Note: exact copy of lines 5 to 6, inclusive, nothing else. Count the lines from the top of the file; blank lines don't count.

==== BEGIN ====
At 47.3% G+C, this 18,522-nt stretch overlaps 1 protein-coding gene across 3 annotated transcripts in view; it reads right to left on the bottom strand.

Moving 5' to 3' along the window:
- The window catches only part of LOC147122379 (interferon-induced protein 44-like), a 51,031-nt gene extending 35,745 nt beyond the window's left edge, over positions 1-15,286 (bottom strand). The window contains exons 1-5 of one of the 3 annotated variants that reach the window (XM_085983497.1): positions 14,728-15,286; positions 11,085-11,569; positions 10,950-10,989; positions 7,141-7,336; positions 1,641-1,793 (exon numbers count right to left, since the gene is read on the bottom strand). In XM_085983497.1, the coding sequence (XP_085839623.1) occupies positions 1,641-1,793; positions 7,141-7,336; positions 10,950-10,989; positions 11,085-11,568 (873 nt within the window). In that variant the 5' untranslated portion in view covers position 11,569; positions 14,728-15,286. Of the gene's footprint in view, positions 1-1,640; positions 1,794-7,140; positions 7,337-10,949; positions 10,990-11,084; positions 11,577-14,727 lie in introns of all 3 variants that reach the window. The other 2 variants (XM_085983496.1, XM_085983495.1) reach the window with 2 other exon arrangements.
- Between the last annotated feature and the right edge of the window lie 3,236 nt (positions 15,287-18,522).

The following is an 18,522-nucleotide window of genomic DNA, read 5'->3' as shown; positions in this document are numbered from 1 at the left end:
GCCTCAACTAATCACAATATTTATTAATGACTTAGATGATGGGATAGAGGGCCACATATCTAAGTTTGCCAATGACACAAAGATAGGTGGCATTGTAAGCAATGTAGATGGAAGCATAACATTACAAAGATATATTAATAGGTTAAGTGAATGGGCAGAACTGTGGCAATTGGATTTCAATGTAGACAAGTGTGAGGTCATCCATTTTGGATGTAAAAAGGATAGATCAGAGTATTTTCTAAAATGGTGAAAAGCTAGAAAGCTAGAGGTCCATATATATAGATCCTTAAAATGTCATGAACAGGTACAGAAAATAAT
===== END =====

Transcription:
The following is an 18,522-nucleotide window of genomic DNA, read 5'->3' as shown; positions in this document are numbered from 1 at the left end:
GCCTCAACTAATCACAATATTTATTAATGACTTAGATGATGGGATAGAGGGCCACATATCTAAGTTTGCCAATGACACAAAGATAGGTGGCATTGTAAGCAATGTAGATGGAAGCATAACATTACAAAGATATATTAATAGGTTAAGTGAATGGGCAGAACTGTGGCAATTGGATTTCAATGTAGACAAGTGTGAGGTCATCCATTTTGGATGTAAAAAGGATAGATCAGAGTATTTTCTAAAATGGTGAAAAGCTAGAAAGCTAGAGGTCCATATATATAGATCCTTAAAATGTCATGAACAGGTACAGAAAATAAT